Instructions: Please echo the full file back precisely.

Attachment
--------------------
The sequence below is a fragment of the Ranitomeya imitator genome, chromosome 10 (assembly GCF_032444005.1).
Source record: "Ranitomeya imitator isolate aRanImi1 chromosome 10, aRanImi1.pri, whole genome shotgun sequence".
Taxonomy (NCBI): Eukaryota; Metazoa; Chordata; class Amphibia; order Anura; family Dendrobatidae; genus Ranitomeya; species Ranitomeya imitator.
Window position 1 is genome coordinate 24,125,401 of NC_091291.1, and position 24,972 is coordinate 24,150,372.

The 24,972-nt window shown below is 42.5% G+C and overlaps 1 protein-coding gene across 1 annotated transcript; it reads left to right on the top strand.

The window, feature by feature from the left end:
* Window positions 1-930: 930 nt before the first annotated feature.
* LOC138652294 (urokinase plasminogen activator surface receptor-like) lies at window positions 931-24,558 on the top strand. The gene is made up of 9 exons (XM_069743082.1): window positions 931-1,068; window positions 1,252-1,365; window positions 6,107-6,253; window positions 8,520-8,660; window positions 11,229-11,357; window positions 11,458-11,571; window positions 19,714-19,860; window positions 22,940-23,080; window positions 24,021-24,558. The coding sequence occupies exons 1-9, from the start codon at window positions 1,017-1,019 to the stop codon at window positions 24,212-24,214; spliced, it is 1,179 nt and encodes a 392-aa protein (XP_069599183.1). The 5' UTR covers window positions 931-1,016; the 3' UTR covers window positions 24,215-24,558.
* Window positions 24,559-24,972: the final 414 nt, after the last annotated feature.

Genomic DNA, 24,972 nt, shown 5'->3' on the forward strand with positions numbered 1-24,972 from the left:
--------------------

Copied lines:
The sequence below is a fragment of the Ranitomeya imitator genome, chromosome 10 (assembly GCF_032444005.1).
Source record: "Ranitomeya imitator isolate aRanImi1 chromosome 10, aRanImi1.pri, whole genome shotgun sequence".
Taxonomy (NCBI): Eukaryota; Metazoa; Chordata; class Amphibia; order Anura; family Dendrobatidae; genus Ranitomeya; species Ranitomeya imitator.
Window position 1 is genome coordinate 24,125,401 of NC_091291.1, and position 24,972 is coordinate 24,150,372.

The 24,972-nt window shown below is 42.5% G+C and overlaps 1 protein-coding gene across 1 annotated transcript; it reads left to right on the top strand.

The window, feature by feature from the left end:
* Window positions 1-930: 930 nt before the first annotated feature.
* LOC138652294 (urokinase plasminogen activator surface receptor-like) lies at window positions 931-24,558 on the top strand. The gene is made up of 9 exons (XM_069743082.1): window positions 931-1,068; window positions 1,252-1,365; window positions 6,107-6,253; window positions 8,520-8,660; window positions 11,229-11,357; window positions 11,458-11,571; window positions 19,714-19,860; window positions 22,940-23,080; window positions 24,021-24,558. The coding sequence occupies exons 1-9, from the start codon at window positions 1,017-1,019 to the stop codon at window positions 24,212-24,214; spliced, it is 1,179 nt and encodes a 392-aa protein (XP_069599183.1). The 5' UTR covers window positions 931-1,016; the 3' UTR covers window positions 24,215-24,558.
* Window positions 24,559-24,972: the final 414 nt, after the last annotated feature.

Genomic DNA, 24,972 nt, shown 5'->3' on the forward strand with positions numbered 1-24,972 from the left: